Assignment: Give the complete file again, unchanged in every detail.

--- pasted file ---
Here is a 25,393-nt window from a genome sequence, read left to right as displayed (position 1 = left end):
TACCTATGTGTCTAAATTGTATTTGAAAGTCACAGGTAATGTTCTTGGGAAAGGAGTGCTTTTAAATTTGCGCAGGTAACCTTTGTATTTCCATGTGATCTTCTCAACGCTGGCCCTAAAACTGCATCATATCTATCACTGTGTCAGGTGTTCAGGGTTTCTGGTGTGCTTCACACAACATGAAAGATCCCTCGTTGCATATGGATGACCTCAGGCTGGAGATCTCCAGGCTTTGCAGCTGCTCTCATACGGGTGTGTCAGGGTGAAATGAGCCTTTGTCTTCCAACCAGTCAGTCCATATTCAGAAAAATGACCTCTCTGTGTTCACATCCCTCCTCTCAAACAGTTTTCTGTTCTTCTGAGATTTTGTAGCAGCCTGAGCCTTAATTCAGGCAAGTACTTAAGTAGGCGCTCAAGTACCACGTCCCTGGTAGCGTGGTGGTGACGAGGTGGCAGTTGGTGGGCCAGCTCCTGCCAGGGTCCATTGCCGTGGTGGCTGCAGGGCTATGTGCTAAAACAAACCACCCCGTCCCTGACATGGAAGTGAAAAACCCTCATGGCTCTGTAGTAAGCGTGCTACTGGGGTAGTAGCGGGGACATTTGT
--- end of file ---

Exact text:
Here is a 25,393-nt window from a genome sequence, read left to right as displayed (position 1 = left end):
TACCTATGTGTCTAAATTGTATTTGAAAGTCACAGGTAATGTTCTTGGGAAAGGAGTGCTTTTAAATTTGCGCAGGTAACCTTTGTATTTCCATGTGATCTTCTCAACGCTGGCCCTAAAACTGCATCATATCTATCACTGTGTCAGGTGTTCAGGGTTTCTGGTGTGCTTCACACAACATGAAAGATCCCTCGTTGCATATGGATGACCTCAGGCTGGAGATCTCCAGGCTTTGCAGCTGCTCTCATACGGGTGTGTCAGGGTGAAATGAGCCTTTGTCTTCCAACCAGTCAGTCCATATTCAGAAAAATGACCTCTCTGTGTTCACATCCCTCCTCTCAAACAGTTTTCTGTTCTTCTGAGATTTTGTAGCAGCCTGAGCCTTAATTCAGGCAAGTACTTAAGTAGGCGCTCAAGTACCACGTCCCTGGTAGCGTGGTGGTGACGAGGTGGCAGTTGGTGGGCCAGCTCCTGCCAGGGTCCATTGCCGTGGTGGCTGCAGGGCTATGTGCTAAAACAAACCACCCCGTCCCTGACATGGAAGTGAAAAACCCTCATGGCTCTGTAGTAAGCGTGCTACTGGGGTAGTAGCGGGGACATTTGT